Hey, I've changed my mind again. If Britney wants to be David Lee Roth and wear butt-less pants, that's OK too.

May 13, 2000: Britney successfully hosts Saturday Night Live and participates in four sketches, all of 'em pretty good and totaling a whopping 18 minutes of camera time. Given her MMCtraining, it's no surprise she has plenty of TV presence—if she ever blows her voice out in Timbuktu, Sista B could pay the rent on a cheezy family sitcom (I actually watch, uh, King of Queens,so I know whereof I talk).

May 14, 2000: MTV Britney Live.I'm as suspicious as the next man when celebrities use their charm or personality to hawk the next day's product, but SNLcombined with these two hours of live MTV has to be the most effective marketing blitz I've EVER seen for a pop/rock album. These two shows within 24 hours did more to get across a saleable personality than everything from the previous 18 months combined—that physical, goofy, loose-cannon Sagittarius personality (think a sober Jim Morrison) comes across clearly during the unscripted MTV show.

And, hey, I dig the trend of superstar acts performing live on the TRL/MTV studio bare stage. It's like seeing an arena act in your neighbor's garage. Brit and her band do really good all-live versions of "Drive Me Crazy" and "Oops"; they also torture us with the heinous Lange/Twain ballad "Don't Let Me Be the Last to Know," just like on SNL. But that's what volume controls and shotguns are for.

May 16, 2000: Finally! Today is Consumer Day! I fork over my $14.98 for the Oops! . . . I Did It Again CD, and since expectations aren't unrealistic (two or three or four good cuts are all that's expected/hoped for), I feel more like a "pop music" fan than anything else.

May 17, 2000: Britney album listening sequence: #1,2,3,4,10,7; OK: #6,8; AVOID AT ALL COSTS: #5,9,11,12 (hideous ballads). Cheiron Studios/Sweden tracks: #1,2,3,6,7,9,10; Max Martin songs: #1,2,7 (and the dire #9). Look-like-projected-singles sequence: #1,5,2,7 (three great songs + Lange/Twain ballad).

May 20, 2000: Happy news, the album's a whole notch better than anticipated—I'm getting genuine pleasure from six cuts (last year it took a non-album B side and the "Drive Me Crazy" MMartin single-remix to get Britney's passing grade to five). The cause-and-effect for improvement? Simple. Cheiron Studios' input has increased 40% this year, now up to seven tracks. Sweden's world teenpop domination continues, unchallenged by mere Americans or Brits.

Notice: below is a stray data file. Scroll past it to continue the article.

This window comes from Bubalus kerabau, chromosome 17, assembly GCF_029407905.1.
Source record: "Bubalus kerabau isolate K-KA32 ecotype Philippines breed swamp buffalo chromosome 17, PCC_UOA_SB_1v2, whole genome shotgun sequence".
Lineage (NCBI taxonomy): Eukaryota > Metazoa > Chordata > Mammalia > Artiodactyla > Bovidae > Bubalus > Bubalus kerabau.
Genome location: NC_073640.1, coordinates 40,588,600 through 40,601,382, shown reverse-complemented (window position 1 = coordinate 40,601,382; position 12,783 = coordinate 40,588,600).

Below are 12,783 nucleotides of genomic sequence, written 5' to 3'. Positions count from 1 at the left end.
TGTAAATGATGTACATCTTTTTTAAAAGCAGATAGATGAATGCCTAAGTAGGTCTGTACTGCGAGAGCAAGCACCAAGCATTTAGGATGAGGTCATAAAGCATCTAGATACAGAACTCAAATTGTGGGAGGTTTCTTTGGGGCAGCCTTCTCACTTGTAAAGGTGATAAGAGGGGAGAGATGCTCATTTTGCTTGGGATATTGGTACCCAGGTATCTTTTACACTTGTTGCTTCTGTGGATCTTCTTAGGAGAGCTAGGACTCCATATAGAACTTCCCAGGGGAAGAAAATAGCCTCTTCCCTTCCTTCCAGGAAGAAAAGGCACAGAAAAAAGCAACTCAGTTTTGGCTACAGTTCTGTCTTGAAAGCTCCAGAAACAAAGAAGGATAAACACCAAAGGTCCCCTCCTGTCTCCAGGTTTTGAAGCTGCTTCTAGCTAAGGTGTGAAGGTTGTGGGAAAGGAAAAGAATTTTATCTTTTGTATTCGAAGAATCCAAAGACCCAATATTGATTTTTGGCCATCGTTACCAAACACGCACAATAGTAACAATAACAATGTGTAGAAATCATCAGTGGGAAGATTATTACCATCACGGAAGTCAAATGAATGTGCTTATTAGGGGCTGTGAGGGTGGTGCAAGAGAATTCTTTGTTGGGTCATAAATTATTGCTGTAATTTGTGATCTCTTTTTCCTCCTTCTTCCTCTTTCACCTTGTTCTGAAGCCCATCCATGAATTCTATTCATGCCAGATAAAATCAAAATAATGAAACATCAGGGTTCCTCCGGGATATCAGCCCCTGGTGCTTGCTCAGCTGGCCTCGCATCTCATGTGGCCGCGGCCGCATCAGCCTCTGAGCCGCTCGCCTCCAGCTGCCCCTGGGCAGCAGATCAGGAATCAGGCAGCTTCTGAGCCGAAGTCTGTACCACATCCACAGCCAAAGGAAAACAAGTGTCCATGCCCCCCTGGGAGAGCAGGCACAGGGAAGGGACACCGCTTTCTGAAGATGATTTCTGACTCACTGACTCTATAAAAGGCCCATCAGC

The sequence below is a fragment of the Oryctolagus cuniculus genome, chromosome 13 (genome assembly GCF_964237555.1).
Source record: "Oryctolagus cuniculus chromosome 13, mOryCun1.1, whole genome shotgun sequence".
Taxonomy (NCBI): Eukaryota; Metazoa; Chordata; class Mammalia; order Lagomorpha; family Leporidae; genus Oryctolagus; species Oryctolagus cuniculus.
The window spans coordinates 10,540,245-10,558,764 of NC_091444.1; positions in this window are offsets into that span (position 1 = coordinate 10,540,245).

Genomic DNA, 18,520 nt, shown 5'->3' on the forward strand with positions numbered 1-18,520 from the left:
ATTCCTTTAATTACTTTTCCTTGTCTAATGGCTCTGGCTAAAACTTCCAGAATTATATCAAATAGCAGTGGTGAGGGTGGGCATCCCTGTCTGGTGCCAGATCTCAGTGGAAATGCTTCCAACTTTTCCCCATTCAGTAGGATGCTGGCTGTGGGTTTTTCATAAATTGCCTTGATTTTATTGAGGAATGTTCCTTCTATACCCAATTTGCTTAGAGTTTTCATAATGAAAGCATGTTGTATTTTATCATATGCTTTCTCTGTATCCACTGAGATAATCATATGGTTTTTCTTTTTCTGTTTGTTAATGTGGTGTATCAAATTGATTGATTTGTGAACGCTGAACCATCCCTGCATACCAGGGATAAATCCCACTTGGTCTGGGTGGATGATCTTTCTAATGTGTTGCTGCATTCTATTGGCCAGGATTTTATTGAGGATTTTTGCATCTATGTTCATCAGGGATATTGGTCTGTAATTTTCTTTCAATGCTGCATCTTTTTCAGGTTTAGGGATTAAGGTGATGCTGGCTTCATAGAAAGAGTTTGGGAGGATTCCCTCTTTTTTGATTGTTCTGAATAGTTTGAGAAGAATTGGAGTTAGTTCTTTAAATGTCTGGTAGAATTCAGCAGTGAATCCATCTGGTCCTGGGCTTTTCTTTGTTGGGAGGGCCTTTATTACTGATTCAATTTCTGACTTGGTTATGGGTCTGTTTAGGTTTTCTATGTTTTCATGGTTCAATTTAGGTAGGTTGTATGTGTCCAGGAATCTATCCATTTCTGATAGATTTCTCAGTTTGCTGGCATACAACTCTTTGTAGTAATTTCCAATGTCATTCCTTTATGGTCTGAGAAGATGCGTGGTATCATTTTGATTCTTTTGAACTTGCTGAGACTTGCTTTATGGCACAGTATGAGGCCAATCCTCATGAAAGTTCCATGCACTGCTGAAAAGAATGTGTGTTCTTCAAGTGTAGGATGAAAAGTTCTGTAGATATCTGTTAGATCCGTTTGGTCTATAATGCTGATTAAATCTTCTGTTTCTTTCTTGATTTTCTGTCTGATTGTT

"Stronger" jump-starts the set (following the title track opener) with a pounding stomp-beat similar to Backstreet's "Larger Than Life." The melody has some really unusual twists and turns, and the lyric is simple and effective inspirational bombast for all world citizens in breakup mode. But the album's mega-gonzo pop track definitely is "Lucky." Melody and string sounds right out of Ben E. King's "Stand by Me," over-the-top lyrics out of a '50s Hollywood B-movie treatment—wow, Shelley Fabares could've totally run with this one in 1962. It doesn't quite get there, but the song is almost cheezy-but-touching in the manner of Boston's two greatest Top 40 tunes, "A Man I'll Never Be" and "More Than a Feeling." I love it, I love it, I love it.

Did I mention, no surprise, that king-of-pop Max Martin is named as the writer, producer, and mixer of both of these tunes, plus "Oops"? (Actually, "Max Martin/Rami," to be correct.) Detective work reveals that Max is also the nerd voice on the spoken dialogue of "Oops." Backing vocals on my top three track picks ("Stronger," "Lucky," "Oops," not to mention a year ago" . . . Baby One More Time") are credited to Britney, Max Martin, and Nana Hedin. Could Nana be the Darlene Love—nameless voice heard and loved by millions—of the modern pop scene?

If "Don't Let Me Be the Last to Know" is a forthcoming single, though, remind me to kill myself. And Diane Warren's "When Your Eyes Say It" and Britney's "Dear Diary" are quarantined at the very end for good reason: They're worse than sleeping pills. But the album's r&b quota (read: musical credibility with the over-12 set) succeeds beyond expectations. "Don't Go Knockin' on My Door" is Cheiron/Sweden's version of a Destiny's Child or TLC smash, herky-jerky verse and harpsichord sounds and all.

"(I Can't Get No) Satisfaction" is also pretty darn neat, as deconstruction jobs go. Britney claims credit for suggesting it, pushing for it, and recording it without any A&R approval or enthusiasm. (Has everybody forgotten that the venerable Otis Redding totally butchered the song? [#31 pop, 1966.] I mean, completely botchedit. Unlistenable.)

June 4, 2000: May I make a suggestion so obvious that Dave Marsh, Greil Marcus, Robert Christgau, and a barrel of monkeys would never think of it? Britney is quite probably THE NEW CHER. A diva of marginal vocal talent, with a future movie or definitely TV career if/when she wants it.

Less than Madonna, but way more than Annette, our girl is certainly an icon of our time, deservedly omnipresent though hardly larger-than-life. I am so glad this is all settled—Backstreet are the Beatles, Britney is the Stones. Whether the eternally dopey 'N Sync can be shot to the moon is a matter for U.S. postal authorities to determine.

Still, let's keep everything in perspective: The new Hoku song is great!